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Shabbat Parashat Devarim 5773

Parashat Hashavua: Impartiality of Judges

Harav Yosef Carmel

In Parashat Devarim, Moshe repeats to the people the important matter of establishing a framework of rabbinical courts. He took the opportunity to teach halachot that were not mentioned in previous discussions of the judicial system. The Torah stresses steps dayanim must take to ensure absolute neutrality, including “listening amongst your brother,” from which we learn not to hear one side when the other side is not before him (Sanhedrin 7b). The Torah also commands not to be afraid of either of the litigants (see Devarim 1:15-18).

As we have been known to do from time to time, we will take the opportunity to share with our readership some of the related goings on in our batei din, Eretz Hemdah-Gazit.

The Shulchan Aruch (Choshen Mishpat 9:5) rules very clearly: “Whoever takes pay to serve as a dayan … his rulings are void.” The Netivot Hamishpat (9:9) explains that the Rabbis uprooted from him the status of a dayan.

If a dayan cannot be paid, he ostensibly will need to have another livelihood, but then how will the community ensure that there will be dayanim available to hear their cases when there is a need? The Shulchan Aruch (ibid. 3) explains that there was a fund through which the dayanim were supported on a regular basis, which is appropriate because the broad Jewish community is obligated to support its judges and scholars. There is thereby no problem of either bribery or taking money to judge because the payment is divorced from a direct connection to a specific case.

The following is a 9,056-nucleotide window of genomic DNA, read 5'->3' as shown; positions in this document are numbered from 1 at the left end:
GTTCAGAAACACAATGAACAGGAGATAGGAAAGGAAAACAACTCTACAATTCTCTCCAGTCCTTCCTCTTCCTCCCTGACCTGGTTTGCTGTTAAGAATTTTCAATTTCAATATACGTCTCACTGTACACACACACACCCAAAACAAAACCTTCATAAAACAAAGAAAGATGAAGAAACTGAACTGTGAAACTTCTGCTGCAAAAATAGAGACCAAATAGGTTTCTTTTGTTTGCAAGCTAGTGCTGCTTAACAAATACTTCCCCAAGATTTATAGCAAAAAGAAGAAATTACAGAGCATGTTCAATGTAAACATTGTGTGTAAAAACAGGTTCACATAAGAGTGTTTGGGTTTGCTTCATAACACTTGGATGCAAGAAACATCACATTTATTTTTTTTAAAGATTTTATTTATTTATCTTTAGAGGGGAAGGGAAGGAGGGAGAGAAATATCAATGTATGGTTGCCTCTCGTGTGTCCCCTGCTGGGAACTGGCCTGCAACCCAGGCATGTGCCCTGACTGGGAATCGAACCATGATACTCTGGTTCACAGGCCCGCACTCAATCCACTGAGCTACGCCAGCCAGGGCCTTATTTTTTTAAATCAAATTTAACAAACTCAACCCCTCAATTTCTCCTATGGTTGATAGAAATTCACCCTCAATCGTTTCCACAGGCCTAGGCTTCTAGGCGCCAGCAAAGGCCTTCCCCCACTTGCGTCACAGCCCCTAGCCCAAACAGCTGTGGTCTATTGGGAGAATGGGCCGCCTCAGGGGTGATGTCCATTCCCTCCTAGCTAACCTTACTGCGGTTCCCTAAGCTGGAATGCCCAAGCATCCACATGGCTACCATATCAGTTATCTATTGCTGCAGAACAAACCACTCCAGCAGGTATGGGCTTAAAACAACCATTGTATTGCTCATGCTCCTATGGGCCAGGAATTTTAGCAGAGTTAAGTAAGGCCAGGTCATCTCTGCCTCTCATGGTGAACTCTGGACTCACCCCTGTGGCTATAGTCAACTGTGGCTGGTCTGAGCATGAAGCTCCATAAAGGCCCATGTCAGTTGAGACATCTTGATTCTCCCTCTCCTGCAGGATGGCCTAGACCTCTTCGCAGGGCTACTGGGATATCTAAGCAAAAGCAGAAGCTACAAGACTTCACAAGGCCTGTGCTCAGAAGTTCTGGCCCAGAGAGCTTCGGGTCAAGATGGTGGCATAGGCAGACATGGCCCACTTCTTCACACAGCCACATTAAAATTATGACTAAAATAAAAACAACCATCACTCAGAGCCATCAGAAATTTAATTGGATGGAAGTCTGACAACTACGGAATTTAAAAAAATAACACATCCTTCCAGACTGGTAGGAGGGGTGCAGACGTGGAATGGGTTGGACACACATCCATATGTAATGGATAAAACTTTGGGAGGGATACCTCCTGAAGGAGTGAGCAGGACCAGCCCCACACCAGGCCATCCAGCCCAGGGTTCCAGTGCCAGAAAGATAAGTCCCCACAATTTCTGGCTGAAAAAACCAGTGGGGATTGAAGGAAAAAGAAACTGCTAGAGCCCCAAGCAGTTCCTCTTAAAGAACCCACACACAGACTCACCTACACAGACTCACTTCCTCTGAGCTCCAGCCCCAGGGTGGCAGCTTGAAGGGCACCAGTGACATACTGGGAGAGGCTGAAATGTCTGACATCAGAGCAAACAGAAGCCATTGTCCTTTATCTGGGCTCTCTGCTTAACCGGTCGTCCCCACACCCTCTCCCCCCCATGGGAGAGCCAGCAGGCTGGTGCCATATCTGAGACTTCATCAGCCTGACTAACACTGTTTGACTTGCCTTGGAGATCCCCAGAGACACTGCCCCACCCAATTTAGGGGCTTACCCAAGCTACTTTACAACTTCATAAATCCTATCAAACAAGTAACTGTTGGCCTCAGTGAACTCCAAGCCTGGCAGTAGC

We are careful about this in our batei din. The administration of the beit din collects a nominal fee for hearing a case. However, the payment that the dayanim receive for freeing up time to adjudicate is unrelated to the question of if and how much the sides did or did not pay.

A while ago we were approached with the request that we take under our auspices a “zabla case, whereby each side chooses a dayan and the two dayanim jointly choose a third. The case at hand was a serious one with an interesting halachic element to it. However, one side agreed to the adjudication only under the condition that they would pay the dayan they chose directly and the two sides would jointly pay the third. The rationale for this major “leniency” is an inference from an Aruch Hashulchan (CM 13:4), who implies that if one receives money from the side that choses him, regardless of the outcome, and can remain totally impartial, it is permitted. However, we followed the opinion of the Panim Meirot (II:159), who took strong issue on this position and refused to take part.

Let us hope that we will see the fulfillment of the prophecy, “I will return your judges as old and your counsel-givers as previously; then you will be called a city of justice, a reliable town” (Yeshaya 1:26).

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